NC Group Uses Speed Dating To Find Homes For Dogs
SOUTHERN PINES, N.C. (AP) — When Tricia met Minnie, she knew she was The One.
Maybe it was Minnie’s big eyes. Maybe it was her painted toenails.
Or maybe it was those big ears.
Whatever it was, a connection was sparked. Tricia Greenleaf walked off with Minnie – a laid-back Chihuahua – in her arms, bound for a new life together on Greenleaf’s horse farm.
“We said, ‘We’re not going to go looking for a dog; we’re going to let her find us,’ ” Greenleaf said. “When we turned the corner and saw (Minnie), that was it.”
Minnie was one of the first dogs adopted at a “dog speed dating” event June 8 at The Country Bookshop in Southern Pines.
Organizers hoped to find homes for dogs from the Animal Center of Moore County in a unique way. In this case, the event borrowed elements from speed dating, where men and women have a short amount of time to get to know each other before moving on to the next person.
“We say we’re doing speed dating for dogs, and people’s mouths drop open and they say, ‘What?’” said volunteer Barbara Ross. “Then they laugh.”
The event was the brainchild of the Pet Placement Project, a Moore County group that formed in March. Project members work with the county Animal Center to find homes for animals that might otherwise be euthanized.
“One of our volunteers was watching the news one night, and they had a little clip about dog speed dating,” said Pamela Partis, founder of the Pet Placement Project. “We said, ‘We’re game for trying something new, and that looks like it would be a lot of fun.’ “
As with any blind date, there was some prep work to make the dogs as attractive as possible to prospective owners.
First, local families picked out the dogs who would be eligible for the event. The foster families kept the dogs in the weeks leading up to the event to help them get acclimated to being in a home.
On the day of their “dates,” the temporary owners brought the dogs to a mobile grooming van, Driveway Dogs, to get gussied up. The van was parked outside Southern Pines Chevrolet, where volunteers Casey Holderfield and Ashley Cole work.
Driveway Dogs owner Beth Travinski spent hours grooming each dog inside the van.
A St. Bernard mix named Blossom was getting the Driveway Dogs treatment. Blossom, who is estimated to be 2 or 3 years old, stood patiently, if a little apprehensively, as Travinski hosed her down, shampooed her and checked for fleas and ticks.
Travinski said she volunteered her services “for the dogs.”
“Honestly, I want them to find homes because we have such a high euthanasia rate,” she said.
Al Carter, director of the Animal Center of Moore County, said the shelter has room for 100 dogs and cats, but on busy days, as many as 50 arrive.
More than 60 percent are euthanized, Carter said.
“It’s a very heart-wrenching job to have to euthanize, but there’s no real alternative unless we get them adopted out,” Carter said. “Hopefully, events like the speed dating will help.”
The Pet Placement Project partnered with The Country Bookshop on Broad Street to hold the event. Bookstore manager Kimberly Daniels said the store prides itself on its pet friendliness.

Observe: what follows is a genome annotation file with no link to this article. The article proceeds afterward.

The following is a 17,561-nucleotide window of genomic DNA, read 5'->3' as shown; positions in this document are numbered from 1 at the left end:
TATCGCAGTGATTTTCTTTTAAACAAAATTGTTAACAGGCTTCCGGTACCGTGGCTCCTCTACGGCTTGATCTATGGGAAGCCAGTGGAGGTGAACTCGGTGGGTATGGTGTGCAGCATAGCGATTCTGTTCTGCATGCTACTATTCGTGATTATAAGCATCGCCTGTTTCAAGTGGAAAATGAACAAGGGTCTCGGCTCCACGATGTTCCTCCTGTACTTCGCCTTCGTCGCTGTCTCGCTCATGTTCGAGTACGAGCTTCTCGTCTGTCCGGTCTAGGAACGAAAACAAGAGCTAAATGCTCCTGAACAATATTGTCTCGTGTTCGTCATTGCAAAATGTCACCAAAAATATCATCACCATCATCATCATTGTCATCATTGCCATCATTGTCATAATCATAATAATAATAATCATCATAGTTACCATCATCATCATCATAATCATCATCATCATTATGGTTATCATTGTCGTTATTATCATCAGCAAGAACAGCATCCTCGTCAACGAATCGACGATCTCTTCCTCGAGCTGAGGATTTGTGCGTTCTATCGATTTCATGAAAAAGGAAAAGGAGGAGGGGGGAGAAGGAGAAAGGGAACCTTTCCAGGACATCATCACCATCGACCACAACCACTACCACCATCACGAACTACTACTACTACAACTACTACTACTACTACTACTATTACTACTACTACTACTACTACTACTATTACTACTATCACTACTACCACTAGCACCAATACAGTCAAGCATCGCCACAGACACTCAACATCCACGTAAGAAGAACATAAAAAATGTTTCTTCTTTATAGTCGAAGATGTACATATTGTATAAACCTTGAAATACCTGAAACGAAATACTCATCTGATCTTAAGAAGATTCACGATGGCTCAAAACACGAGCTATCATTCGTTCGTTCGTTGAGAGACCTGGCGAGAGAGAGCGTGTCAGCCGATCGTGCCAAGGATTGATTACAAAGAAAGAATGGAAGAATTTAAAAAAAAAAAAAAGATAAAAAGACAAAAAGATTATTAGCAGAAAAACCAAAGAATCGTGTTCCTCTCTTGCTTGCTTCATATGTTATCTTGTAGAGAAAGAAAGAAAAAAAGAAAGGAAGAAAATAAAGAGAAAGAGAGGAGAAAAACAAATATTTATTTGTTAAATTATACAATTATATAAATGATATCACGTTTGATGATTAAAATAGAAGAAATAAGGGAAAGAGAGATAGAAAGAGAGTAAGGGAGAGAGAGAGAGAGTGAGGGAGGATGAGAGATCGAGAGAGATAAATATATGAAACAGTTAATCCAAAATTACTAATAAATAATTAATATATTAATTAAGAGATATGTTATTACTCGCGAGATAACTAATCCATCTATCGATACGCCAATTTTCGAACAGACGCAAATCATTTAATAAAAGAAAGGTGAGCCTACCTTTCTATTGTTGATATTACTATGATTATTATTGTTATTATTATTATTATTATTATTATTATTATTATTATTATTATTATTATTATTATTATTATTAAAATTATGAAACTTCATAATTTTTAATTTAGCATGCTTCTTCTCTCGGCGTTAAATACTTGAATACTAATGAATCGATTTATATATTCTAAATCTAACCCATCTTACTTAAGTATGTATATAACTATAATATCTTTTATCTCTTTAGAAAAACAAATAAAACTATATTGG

On date night, the dogs were escorted into the bookstore by their foster owners. Volunteers set up stations around the store, and the foster owners and the dogs took their places as visitors trickled in.
The guests were handed fliers that described each of the doggy “bachelors and bachelorettes.”
Rosie, an American Staffordshire Terrier, was described as “shy yet charming” and seeking a “relaxed lifestyle.” Samantha, a golden retriever mix, was said to be perfect for someone looking for an “emotionally secure, mutually satisfying, low-maintenance relationship.”
Minnie the Chihuahua was described as a dog who enjoys long naps, watching movies and curling up on people’s laps.
The descriptions also explained how the dogs came to be at the shelter.
Prospective dog owners enjoyed wine and cheese as they circulated among the stations, trying to find that perfect pet.
The prospective owners spent a little time with the dogs, who wagged their tails and sniffed the visitors. They were able to get comfortable with the dogs and determine whether a bond could be made.
Jerry and Jeanne Lloyd of Whispering Pines were looking for a companion to fill a void in their lives.
“We had a couple of Scottish terriers, and they both passed in the last six months,” Jeanne Lloyd said. “One was 14, and one was 12. We’re just trying to decide if we want another dog.”
As the evening wore on, dogs were paired with owners, adopted on a first-come, first-served basis.
Partis announced each adoption to applause from the crowd. Five of the eight dogs were adopted, and Partis is hopeful the other three will be, as well.
Dave and Mary Ouellette of Pinehurst and their son Luc were first, taking home Samantha, a golden retriever mix.
For Dave Ouellette, it was Samantha’s “sweet face” that sealed the deal.
“We were looking for a mellow dog, and it seems like she’s the one,” he said. “There’s just good chemistry.”
A little later, Jean Webster adopted Spike, a wirehaired terrier mix.
Webster said she had come to the event looking for a Lab to replace another that passed away a couple of months ago, but Spike won her heart.
Webster cradled Spike in her arms outside the bookstore, soothing the pup’s somewhat jangled nerves.
It looked to be a good fit.
“He really is a charmer, isn’t he?” Webster said. “What a funny little face. He’s adorable.”
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